‘The Maduro diet’

The protesters who have been marching in the streets against Maduro for the past seven weeks scream, “We’re hungry!” as riot police blast them with water cannons and tear gas.

In a recent survey of 6,500 Venezuelan families by the country’s leading universities, three-quarters of adults said they lost weight in 2016 — an average of 19 pounds. This collective emaciation is referred to dryly here as “the Maduro diet,” but it’s a level of hunger almost unheard-of outside war zones or areas ravaged by hurricane, drought or plague.

Venezuela’s disaster is man-made, economists point out — the result of farm nationalizations, currency distortions and a government takeover of food distribution. While millions of Venezuelans can’t get enough to eat, officials have refused to allow international aid groups to deliver food, accustomed to viewing their oil-rich country as the benefactor of poorer nations, not a charity case.

“It’s not only the nationalization of land,” said Carlos Machado, an expert on Venezuelan agriculture. “The government has made the decision to be the producer, processor and distributor, so the entire chain of food production suffers from an inefficient agricultural bureaucracy.”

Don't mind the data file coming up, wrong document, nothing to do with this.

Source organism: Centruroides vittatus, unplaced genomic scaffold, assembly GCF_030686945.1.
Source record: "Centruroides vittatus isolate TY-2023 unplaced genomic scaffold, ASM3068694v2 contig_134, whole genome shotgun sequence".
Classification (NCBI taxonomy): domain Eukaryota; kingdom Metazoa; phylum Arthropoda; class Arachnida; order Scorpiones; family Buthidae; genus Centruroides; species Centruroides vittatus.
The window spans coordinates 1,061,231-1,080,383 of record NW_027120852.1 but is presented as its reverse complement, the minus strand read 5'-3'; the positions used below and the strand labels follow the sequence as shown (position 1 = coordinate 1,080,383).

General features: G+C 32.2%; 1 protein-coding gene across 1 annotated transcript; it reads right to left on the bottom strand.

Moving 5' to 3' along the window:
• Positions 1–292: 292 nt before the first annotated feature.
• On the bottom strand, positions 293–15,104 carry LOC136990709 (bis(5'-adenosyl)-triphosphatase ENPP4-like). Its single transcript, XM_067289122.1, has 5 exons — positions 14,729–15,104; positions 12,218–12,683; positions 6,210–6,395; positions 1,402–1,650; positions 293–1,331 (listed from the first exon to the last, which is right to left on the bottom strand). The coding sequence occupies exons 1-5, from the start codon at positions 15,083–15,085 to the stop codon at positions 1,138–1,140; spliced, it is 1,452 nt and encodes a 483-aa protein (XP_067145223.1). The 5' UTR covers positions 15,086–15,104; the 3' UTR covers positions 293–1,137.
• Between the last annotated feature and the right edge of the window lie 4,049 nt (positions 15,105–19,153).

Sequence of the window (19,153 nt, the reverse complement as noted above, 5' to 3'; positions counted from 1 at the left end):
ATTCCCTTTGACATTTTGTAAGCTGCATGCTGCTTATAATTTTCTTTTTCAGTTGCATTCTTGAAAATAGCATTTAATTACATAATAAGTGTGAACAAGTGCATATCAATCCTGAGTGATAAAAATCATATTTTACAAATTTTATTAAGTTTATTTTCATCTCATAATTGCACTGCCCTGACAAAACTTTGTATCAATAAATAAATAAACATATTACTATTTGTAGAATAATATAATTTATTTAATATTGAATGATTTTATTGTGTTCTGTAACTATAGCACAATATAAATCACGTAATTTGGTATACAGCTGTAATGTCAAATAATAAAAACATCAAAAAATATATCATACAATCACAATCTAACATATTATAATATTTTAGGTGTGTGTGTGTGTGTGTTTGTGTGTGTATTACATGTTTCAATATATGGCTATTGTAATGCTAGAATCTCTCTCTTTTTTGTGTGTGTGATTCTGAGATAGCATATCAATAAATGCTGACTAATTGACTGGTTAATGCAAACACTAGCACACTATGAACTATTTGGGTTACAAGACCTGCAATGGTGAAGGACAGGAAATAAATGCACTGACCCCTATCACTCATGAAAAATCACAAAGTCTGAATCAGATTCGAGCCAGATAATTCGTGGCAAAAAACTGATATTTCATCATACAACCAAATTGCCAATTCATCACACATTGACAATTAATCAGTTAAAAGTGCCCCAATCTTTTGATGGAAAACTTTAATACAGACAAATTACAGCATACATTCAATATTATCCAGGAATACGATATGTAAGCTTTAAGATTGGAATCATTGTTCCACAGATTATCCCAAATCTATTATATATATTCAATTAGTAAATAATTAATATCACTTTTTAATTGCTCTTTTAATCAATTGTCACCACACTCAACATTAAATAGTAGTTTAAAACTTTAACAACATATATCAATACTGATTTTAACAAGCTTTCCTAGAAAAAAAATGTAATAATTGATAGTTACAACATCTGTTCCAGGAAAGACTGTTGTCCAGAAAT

With Venezuela’s industrial output crashing, farmers are forced to import feed, fertilizer and spare parts, but they can’t do so without hard currency. And the government has been hoarding the dollars it earns from oil exports to pay back high-interest loans from Wall Street and other foreign creditors.

Escobar said he needs 400 tons of high-protein imported animal feed every three months to keep his operation running, but he’s able to get only 100 tons. So, like many others, he’s turned to the black market. But he can only afford a cheaper, less nutritious feed, meaning that his hens are smaller than they used to be — and so are their eggs.

“My quality went down, so my production went down, too,” he said.

Escobar’s hogs also are skinnier. An average full-size pig weighed 242 pounds two years ago, he said. “Now they weigh 176.” Last year, he lost 2,000 hogs in three months when the animals got sick and he couldn’t find vaccines.

The piglets born since then are undersized. Many have bloody wounds at the tips of their ears. “When an animal has a poor diet, it looks for nourishment elsewhere,” explained Maria Arias, a veterinarian at the farm. “So they end up chewing off the ears of other pigs.”

‘There are no profits’